What is Perjury? - Definition, Penalty & Example

Instructor: Jessica Schubert

Jessica is a practicing attorney and has taught law and has a J.D. and LL.M.

After you complete this lesson, you will understand what constitutes perjury. You will also review the penalties for committing perjury, as well as some examples of perjury.


Imagine that you were a witness to a crime where a woman was robbed. You saw the entire thing and know exactly what happened. You are in court, observing the case where the defendant is on trial for the burglary. A friend of the defendant is called to the witness stand to provide his version of the facts of what happened. The friend says that the defendant did not commit the crime. In addition, the friend's statement of what happened is a lie, which you know because of your firsthand observation of the crime. This friend's lie represents perjury in the legal world.

Perjury occurs when a witness purposefully and intentionally lies to mislead the court of the facts of the pending matter. When one typically provides a legal statement, whether the statement is made on paper or in person (such as in the court), the statement will be sworn. This means that the statement is made under penalty of law. In other words, one swears to tell the truth or suffer the consequences of lying, which is imprisonment and/or fines.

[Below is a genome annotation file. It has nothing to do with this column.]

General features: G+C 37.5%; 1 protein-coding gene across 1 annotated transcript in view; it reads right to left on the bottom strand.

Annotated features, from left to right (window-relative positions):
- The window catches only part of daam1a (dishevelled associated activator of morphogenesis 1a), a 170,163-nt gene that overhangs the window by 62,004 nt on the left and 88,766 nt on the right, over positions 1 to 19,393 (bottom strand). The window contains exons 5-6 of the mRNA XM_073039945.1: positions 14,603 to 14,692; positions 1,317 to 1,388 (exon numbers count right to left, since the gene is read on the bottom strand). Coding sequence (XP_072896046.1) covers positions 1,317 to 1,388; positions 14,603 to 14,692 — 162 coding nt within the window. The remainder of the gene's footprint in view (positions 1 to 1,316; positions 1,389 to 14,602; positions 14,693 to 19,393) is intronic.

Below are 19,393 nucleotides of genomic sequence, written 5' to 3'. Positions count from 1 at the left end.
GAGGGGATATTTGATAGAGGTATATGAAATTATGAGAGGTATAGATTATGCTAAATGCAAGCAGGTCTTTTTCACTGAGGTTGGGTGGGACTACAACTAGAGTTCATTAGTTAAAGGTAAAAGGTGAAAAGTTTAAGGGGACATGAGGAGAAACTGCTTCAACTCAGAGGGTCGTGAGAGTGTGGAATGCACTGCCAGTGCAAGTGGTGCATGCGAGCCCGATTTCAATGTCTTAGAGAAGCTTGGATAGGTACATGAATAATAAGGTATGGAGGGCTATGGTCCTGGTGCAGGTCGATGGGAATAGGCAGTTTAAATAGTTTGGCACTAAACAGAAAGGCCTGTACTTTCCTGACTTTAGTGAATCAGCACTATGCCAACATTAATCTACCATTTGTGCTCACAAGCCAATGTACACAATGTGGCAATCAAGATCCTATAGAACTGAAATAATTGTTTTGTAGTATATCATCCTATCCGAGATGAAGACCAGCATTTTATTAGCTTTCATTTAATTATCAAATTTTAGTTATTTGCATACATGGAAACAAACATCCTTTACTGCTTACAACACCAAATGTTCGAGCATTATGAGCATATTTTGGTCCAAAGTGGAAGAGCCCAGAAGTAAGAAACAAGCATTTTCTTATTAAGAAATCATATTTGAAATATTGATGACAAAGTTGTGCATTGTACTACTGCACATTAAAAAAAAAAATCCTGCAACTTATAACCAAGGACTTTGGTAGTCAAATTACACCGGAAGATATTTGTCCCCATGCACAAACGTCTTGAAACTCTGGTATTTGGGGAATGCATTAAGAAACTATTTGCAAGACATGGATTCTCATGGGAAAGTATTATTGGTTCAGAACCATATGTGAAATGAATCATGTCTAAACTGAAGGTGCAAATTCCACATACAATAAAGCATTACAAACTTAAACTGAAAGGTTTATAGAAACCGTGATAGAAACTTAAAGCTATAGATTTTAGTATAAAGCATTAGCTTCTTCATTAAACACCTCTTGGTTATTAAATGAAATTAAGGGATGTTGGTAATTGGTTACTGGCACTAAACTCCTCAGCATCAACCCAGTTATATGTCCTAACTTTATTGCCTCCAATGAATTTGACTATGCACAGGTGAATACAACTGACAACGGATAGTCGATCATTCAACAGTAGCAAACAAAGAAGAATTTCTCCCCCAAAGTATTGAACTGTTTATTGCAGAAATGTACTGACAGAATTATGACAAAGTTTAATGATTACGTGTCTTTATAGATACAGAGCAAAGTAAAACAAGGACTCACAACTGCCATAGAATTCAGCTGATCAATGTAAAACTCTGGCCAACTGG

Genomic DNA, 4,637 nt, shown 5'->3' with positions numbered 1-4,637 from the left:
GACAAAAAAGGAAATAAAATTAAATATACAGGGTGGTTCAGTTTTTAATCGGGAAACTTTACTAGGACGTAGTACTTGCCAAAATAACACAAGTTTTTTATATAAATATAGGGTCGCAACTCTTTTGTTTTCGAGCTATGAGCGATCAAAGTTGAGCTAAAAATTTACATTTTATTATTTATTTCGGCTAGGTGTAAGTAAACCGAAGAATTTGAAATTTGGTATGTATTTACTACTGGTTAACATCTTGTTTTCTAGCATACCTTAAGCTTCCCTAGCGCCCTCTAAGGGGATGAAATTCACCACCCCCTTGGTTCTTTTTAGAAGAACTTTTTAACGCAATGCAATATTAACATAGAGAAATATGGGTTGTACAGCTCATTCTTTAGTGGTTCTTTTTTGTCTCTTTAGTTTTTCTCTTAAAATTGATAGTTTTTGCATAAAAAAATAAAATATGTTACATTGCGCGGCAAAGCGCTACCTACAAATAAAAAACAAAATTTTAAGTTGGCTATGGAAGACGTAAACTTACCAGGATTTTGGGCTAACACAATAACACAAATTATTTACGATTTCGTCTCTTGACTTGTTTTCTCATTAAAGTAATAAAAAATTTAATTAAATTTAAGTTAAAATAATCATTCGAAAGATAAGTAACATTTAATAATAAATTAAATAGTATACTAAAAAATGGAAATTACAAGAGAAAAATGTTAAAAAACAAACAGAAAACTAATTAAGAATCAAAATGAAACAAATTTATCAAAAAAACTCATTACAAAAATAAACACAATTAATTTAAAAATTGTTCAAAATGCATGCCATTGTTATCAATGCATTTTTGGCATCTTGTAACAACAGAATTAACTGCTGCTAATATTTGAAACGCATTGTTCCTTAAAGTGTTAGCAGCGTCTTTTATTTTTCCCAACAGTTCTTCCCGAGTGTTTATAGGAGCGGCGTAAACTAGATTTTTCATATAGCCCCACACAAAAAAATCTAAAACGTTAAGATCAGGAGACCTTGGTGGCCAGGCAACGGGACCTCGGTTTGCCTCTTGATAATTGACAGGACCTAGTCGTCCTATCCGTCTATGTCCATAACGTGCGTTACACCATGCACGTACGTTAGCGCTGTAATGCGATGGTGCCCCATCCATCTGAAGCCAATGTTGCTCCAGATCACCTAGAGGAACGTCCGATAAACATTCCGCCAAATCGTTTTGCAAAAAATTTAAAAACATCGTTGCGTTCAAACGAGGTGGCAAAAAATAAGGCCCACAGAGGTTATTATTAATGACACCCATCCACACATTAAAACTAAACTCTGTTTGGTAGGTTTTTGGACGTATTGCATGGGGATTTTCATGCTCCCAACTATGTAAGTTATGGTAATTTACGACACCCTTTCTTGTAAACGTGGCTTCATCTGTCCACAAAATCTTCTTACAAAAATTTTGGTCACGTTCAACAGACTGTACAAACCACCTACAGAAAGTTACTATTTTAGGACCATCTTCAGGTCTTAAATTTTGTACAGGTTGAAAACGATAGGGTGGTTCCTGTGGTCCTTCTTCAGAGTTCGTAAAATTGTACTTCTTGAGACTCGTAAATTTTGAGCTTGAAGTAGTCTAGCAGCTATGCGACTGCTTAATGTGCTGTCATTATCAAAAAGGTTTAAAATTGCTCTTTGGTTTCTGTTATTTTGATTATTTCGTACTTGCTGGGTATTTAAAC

When one commits perjury, there can be both imprisonment and penalties instated as a consequence of the lie. In addition, a judge could impose other types of penalties, such as community service.

The penalty for the commission of perjury is controlled by either federal law or state law. Under federal law, if one lies during the court proceeding, the maximum penalty is no more than five years of prison time or fines. Under the state law, one must look to the particular state where the action occurs, since that state will control the maximum amount of jail time or type of fine one may incur for committing perjury.


Perjury can best be understood by a set of examples. Let's say that Robert is testifying about his wife's infidelity. Robert purposefully lies, saying that his wife had multiple affairs, when he knows for certain that she has not had any affairs during their marriage. This purposeful and intentional lie would constitute perjury.

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